The first holiday season with legalized cannabis could be a dangerous one on roads across British Columbia (BC), according to the British Columbia Automobile Association (BCAA).

A survey conducted for BCAA by Insights West with both cannabis users and non-users across BC reveals that most people expect to see cannabis appear regularly at holiday festivities. In fact, 67 percent of cannabis users expect to or are open to using cannabis at holiday events, with 54 percent of this group planning to use both cannabis and alcohol. Even people who don’t currently use cannabis may partake, with 11 percent saying they’re open to trying cannabis for the first time over the holiday season; this increases to 18 percent if offered by a relative or friend.

BCAA says expectations for higher cannabis use raises concerns about road safety this holiday season. Added to this is the fact that 38 percent of the BCAA’s survey respondents think they would be safe to drive after consuming the equivalent of one joint.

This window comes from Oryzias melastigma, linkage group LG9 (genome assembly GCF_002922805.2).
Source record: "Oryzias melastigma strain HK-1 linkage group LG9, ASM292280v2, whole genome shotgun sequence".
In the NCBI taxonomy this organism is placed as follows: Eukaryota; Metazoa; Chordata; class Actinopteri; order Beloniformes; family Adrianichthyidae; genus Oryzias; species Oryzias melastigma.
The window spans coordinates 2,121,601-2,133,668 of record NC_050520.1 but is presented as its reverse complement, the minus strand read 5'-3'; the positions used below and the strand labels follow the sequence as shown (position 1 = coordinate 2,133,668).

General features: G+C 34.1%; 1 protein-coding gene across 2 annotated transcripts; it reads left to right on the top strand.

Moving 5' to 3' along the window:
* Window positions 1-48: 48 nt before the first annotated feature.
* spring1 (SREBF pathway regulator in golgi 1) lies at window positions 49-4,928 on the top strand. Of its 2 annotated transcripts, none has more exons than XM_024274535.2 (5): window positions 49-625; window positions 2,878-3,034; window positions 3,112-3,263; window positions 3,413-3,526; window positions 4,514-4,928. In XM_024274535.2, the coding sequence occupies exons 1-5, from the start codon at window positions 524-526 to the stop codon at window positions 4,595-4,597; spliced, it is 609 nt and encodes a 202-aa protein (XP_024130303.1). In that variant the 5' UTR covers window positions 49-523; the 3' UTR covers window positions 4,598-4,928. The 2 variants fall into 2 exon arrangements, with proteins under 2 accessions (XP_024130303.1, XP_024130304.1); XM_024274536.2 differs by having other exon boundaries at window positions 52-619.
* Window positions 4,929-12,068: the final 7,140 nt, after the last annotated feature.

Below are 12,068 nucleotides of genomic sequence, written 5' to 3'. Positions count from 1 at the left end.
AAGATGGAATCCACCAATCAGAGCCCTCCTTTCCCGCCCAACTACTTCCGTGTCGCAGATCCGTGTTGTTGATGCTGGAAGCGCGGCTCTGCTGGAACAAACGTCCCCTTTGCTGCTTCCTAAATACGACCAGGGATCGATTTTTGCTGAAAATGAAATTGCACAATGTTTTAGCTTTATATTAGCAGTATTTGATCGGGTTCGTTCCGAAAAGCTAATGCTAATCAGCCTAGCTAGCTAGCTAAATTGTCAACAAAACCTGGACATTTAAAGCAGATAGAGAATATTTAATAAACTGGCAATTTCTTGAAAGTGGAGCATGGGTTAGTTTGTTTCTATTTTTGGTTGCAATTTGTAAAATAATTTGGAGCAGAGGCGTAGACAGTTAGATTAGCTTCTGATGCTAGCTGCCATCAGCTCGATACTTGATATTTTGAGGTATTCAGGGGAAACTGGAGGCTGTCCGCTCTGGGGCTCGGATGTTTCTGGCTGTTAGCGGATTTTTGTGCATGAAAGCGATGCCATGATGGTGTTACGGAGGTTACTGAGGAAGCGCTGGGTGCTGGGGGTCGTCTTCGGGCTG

“This ‘one joint’ myth is worrisome,” said Shawn Pettipas, BCAA’s Director of Community Impact.  “It’s a new era and parties may be a bit different from now on.”

He pointed out a recent McGill University clinical study that proves that drivers are significantly impaired for at least five hours after consuming the equivalent of one joint.

“BCAA just wants everyone to have fun and make good decisions,” Pettipas added. “We continue to implore people not to use cannabis and drive. Stay where you are. Find another way home. Never take chances.”

A study on cannabis from Statistics Canada found that 25 percent of users admitted to driving a vehicle within two hours of using cannabis in combination with alcohol, an increase from 15 percent in 2017.